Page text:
“A lot of departments are having issues affording ammunition for training in this economic climate,” said John Enloe, Aimpoint regional sales manager. “So we took our expertise and put it in an optic with a price for law enforcement officers’ budgets.”
The PRO is housed in a hard-anodized, aluminum body for protecting the glass and electronics under hard use. The front glass is also recessed for further protection from scratches and multi-coated for optimal viewing. The front lens also comes with a special band-pass coating for use with night-vision devices as a lot of police work is conducted after the sun goes down. The 30 mm housing is matte black and it comes already attached to a QRP2 mount that incorporates a torque-limiting knob for fast installation while preventing over tightening. All the shooter has to do after determining where the mount should be placed is turn the knob three times to lock the optic to the rifle.
While optimized for use with M4/AR-15-type rifles, the PRO can also be mounted on the SIG 516, which is also popular with police officers, and most shotguns by removing a spacer that is located under the mount. This provides a high level of adaptability with firearms used by law enforcement.
As with all Aimpoint optics, the PRO comes with 1X magnification, which allows it to be used with both eyes open. This is as important for full peripheral vision as it is for fast target acquisition. Searching for suspects requires both eyes to be open, and when an assailant is encountered, the rifle must be aimed quickly to apprehend the potential suspect.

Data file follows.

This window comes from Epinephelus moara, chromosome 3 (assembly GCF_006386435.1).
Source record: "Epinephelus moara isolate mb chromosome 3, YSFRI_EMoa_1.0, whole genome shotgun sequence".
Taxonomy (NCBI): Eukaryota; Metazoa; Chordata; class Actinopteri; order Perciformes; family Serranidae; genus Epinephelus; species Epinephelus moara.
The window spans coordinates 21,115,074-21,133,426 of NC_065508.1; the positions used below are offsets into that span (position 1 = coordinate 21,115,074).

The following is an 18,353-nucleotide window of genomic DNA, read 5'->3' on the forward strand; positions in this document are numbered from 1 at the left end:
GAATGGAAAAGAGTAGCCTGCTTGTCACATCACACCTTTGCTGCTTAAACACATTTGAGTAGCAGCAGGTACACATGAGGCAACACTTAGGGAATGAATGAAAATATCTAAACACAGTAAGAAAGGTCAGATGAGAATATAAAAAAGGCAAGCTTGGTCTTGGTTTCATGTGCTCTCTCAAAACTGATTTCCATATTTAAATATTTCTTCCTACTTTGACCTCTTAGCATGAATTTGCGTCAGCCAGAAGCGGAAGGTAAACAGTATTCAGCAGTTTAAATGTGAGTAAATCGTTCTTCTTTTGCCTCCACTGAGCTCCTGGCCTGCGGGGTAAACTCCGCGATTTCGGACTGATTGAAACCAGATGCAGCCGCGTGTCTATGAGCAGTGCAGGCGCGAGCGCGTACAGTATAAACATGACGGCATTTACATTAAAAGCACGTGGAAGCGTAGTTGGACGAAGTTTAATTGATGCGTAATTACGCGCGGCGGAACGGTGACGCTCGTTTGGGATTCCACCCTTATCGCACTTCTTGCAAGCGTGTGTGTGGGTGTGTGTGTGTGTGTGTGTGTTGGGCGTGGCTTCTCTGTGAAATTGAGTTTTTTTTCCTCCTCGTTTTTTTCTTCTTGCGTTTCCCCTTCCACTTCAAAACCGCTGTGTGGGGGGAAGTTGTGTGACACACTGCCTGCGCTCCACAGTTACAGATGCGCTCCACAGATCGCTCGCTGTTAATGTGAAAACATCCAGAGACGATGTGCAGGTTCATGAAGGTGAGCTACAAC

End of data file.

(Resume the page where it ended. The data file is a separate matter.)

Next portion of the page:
Other features that benefit police officers are its threaded front lens for attaching an anti-reflection device, unlimited eye relief, 2 minute-of-angle red dot and transparent rear lens cap for use in fast situations, as well as its ability to handle wide variations in weather. The PRO is water-resistant to 150 feet and handles temperatures ranging from negative 50 to 160 degrees F. It also has battery and adjustment cap retainer straps to keep the caps from becoming lost.
But its most intriguing feature is its 30,000 hour battery life. Even though the power knob is easily switched through its six levels of dot brightness, the PRO is designed to be turned on and left on, so the rifle is always ready for deployment. It even comes with a sticker than can be placed on the inside of the front lens cap where the date that the optic is turned on can be written. All a shooter has to do is check the date periodically to know when the 3V Lithium battery should be replaced, which is about every three years.
Since the PRO is designed for police, I decided testing should be as real and rugged as I possibly could make it. As this isn’t an optic for sitting on an exquisite wood and blue hunting rifle, I mounted it on my personal DPMS Panther AP4 carbine in 5.56x45 mm and sighted it for the recommended 50 yards.
Fast target acquisition was great, and within 50 yards accuracy was definitely on par for my abilities. I was able to consistently put two rounds into center mass from the ready position, even on the move, and I even conducted a few failure drills to take an early look at target transition. However, long-range, pin-point accuracy was unattainable by me without some sort of magnification. But in full disclosure, my eyes are not the best. Even at 50 yards, about a 2- to 3-inch group was the best I could obtain, and at 100 yards groups expanded to 4 and 5 inches. Now this is probably good enough for most applications, but sometimes police are required to take more precise shots.